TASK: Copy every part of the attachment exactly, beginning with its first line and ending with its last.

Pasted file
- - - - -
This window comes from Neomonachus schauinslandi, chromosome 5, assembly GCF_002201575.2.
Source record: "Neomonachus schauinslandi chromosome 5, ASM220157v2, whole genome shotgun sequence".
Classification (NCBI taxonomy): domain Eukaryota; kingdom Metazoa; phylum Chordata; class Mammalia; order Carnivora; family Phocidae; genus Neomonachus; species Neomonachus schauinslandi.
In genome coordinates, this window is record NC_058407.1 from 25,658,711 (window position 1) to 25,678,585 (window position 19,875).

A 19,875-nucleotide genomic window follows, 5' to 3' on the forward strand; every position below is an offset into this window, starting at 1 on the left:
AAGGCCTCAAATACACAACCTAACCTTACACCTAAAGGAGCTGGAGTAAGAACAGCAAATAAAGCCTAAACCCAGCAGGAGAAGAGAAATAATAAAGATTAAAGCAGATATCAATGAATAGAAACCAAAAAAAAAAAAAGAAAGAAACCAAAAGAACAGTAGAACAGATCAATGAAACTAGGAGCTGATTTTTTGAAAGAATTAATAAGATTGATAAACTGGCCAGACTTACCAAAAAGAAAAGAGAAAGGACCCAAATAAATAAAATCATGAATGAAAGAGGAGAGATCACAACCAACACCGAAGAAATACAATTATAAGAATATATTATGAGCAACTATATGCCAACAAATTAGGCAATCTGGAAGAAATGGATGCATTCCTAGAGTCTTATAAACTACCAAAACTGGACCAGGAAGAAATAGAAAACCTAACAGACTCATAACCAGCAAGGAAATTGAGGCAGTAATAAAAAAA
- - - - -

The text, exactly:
This window comes from Neomonachus schauinslandi, chromosome 5, assembly GCF_002201575.2.
Source record: "Neomonachus schauinslandi chromosome 5, ASM220157v2, whole genome shotgun sequence".
Classification (NCBI taxonomy): domain Eukaryota; kingdom Metazoa; phylum Chordata; class Mammalia; order Carnivora; family Phocidae; genus Neomonachus; species Neomonachus schauinslandi.
In genome coordinates, this window is record NC_058407.1 from 25,658,711 (window position 1) to 25,678,585 (window position 19,875).

A 19,875-nucleotide genomic window follows, 5' to 3' on the forward strand; every position below is an offset into this window, starting at 1 on the left:
AAGGCCTCAAATACACAACCTAACCTTACACCTAAAGGAGCTGGAGTAAGAACAGCAAATAAAGCCTAAACCCAGCAGGAGAAGAGAAATAATAAAGATTAAAGCAGATATCAATGAATAGAAACCAAAAAAAAAAAAAGAAAGAAACCAAAAGAACAGTAGAACAGATCAATGAAACTAGGAGCTGATTTTTTGAAAGAATTAATAAGATTGATAAACTGGCCAGACTTACCAAAAAGAAAAGAGAAAGGACCCAAATAAATAAAATCATGAATGAAAGAGGAGAGATCACAACCAACACCGAAGAAATACAATTATAAGAATATATTATGAGCAACTATATGCCAACAAATTAGGCAATCTGGAAGAAATGGATGCATTCCTAGAGTCTTATAAACTACCAAAACTGGACCAGGAAGAAATAGAAAACCTAACAGACTCATAACCAGCAAGGAAATTGAGGCAGTAATAAAAAAA